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Tales of the Fish Patrol Jack London

Demetrios Contos

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"Imagination," I answered. "It's what you're always preaching - 'keep thinking one thought ahead of the other fellow, and you're bound to win out.'"

"He! he!" he chuckled. "And if one thought ahead, including a mare, doesn't take the other fellow's breath away this time, I'm not your humble servant, Charley Le Grant."

"But can you manage the boat alone?" he asked, on Friday. "Remember, we've a ripping big sail on her."

I argued my proficiency so well that he did not refer to the matter again till Saturday, when he suggested removing one whole cloth from the after leech. I guess it was the disappointment written on my face that made him desist; for I, also, had a pride in my boat-sailing abilities, and I was almost wild to get out alone with the big sail and go tearing down the Carquinez Straits in the wake of the flying Greek.

As usual, Sunday and Demetrios Contos arrived together. It had become the regular thing for the fishermen to assemble on Steamboat Wharf to greet his arrival and to laugh at our discomfiture. He lowered sail a couple of hundred yards out and set his customary fifty feet of rotten net.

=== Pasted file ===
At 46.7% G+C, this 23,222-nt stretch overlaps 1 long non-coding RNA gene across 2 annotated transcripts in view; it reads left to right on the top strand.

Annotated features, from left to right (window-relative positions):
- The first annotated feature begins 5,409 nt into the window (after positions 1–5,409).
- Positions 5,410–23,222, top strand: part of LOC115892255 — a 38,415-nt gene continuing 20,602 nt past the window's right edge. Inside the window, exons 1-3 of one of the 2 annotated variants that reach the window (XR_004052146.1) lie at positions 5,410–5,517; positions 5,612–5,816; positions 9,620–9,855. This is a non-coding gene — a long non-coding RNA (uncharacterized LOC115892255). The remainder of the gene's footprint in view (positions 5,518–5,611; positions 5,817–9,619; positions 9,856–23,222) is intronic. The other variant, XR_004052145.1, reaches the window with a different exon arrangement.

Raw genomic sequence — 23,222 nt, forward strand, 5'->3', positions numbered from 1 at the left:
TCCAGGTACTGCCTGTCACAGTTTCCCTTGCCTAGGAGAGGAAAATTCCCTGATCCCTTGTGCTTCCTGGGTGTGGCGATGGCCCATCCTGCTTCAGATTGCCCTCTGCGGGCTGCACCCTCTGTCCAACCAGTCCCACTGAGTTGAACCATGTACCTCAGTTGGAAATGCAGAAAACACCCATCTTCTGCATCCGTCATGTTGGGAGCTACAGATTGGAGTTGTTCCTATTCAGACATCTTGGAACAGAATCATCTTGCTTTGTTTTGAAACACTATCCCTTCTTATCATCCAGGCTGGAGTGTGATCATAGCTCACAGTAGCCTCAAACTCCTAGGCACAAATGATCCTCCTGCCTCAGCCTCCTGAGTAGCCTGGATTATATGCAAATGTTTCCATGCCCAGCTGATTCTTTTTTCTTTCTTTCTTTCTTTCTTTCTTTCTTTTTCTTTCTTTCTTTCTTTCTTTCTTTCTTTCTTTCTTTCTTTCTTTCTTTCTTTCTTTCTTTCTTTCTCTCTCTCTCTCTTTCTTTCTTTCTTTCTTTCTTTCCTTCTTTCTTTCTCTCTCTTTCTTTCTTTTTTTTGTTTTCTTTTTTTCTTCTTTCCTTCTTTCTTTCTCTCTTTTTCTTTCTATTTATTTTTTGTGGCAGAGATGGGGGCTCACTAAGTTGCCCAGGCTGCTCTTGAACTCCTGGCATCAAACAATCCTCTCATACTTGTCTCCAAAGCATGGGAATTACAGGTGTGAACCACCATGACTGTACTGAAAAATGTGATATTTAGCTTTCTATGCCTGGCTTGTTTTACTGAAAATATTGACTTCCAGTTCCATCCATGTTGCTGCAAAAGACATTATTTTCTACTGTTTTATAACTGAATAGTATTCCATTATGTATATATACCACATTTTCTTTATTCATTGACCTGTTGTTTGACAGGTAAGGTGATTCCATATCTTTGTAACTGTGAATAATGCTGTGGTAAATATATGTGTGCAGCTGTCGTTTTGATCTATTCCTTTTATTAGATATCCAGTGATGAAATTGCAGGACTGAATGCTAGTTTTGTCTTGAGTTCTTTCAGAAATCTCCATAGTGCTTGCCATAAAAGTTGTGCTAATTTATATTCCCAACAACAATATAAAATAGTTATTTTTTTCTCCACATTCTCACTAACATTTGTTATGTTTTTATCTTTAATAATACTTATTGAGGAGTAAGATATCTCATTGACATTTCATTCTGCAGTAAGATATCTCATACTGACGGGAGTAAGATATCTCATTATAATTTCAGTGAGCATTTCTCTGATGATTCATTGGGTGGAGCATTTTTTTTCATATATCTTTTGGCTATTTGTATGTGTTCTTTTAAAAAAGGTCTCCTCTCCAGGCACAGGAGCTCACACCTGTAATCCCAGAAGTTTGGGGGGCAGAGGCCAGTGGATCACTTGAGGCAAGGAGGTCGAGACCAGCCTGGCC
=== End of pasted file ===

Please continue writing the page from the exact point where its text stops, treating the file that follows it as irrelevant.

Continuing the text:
"I suppose this nonsense will keep up as long as his old net holds out," Charley grumbled, with intention, in the hearing of several of the Greeks.

"Den I give-a heem my old-a net-a," one of them spoke up, promptly and maliciously,

"I don't care," Charley answered. "I've got some old net myself he can have - if he'll come around and ask for it."

They all laughed at this, for they could afford to be sweet-tempered with a man so badly outwitted as Charley was.

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"Well, so long, lad," Charley called to me a moment later. "I think I'll go up-town to Maloney's."

"Let me take the boat out?" I asked.

"If you want to," was his answer, as he turned on his heel and walked slowly away.

Demetrios pulled two large salmon out of his net, and I jumped into the boat. The fishermen crowded around in a spirit of fun, and when I started to get up sail overwhelmed me with all sorts of jocular advice. They even offered extravagant bets to one another that I would surely catch Demetrios, and two of them, styling themselves the committee of judges, gravely asked permission to come along with me to see how I did it.

But I was in no hurry. I waited to give Charley all the time I could, and I pretended dissatisfaction with the stretch of the sail and slightly shifted the small tackle by which the huge sprit forces up the peak. It was not until I was sure that Charley had reached Dan Maloney's and was on the little mare's back, that I cast off from the wharf and gave the big sail to the wind. A stout puff filled it and suddenly pressed the lee gunwale down till a couple of buckets of water came inboard. A little thing like this will happen to the best small-boat sailors, and yet, though I instantly let go the sheet and righted, I was cheered sarcastically, as though I had been guilty of a very awkward blunder.

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Tales of the Fish Patrol
Jack London

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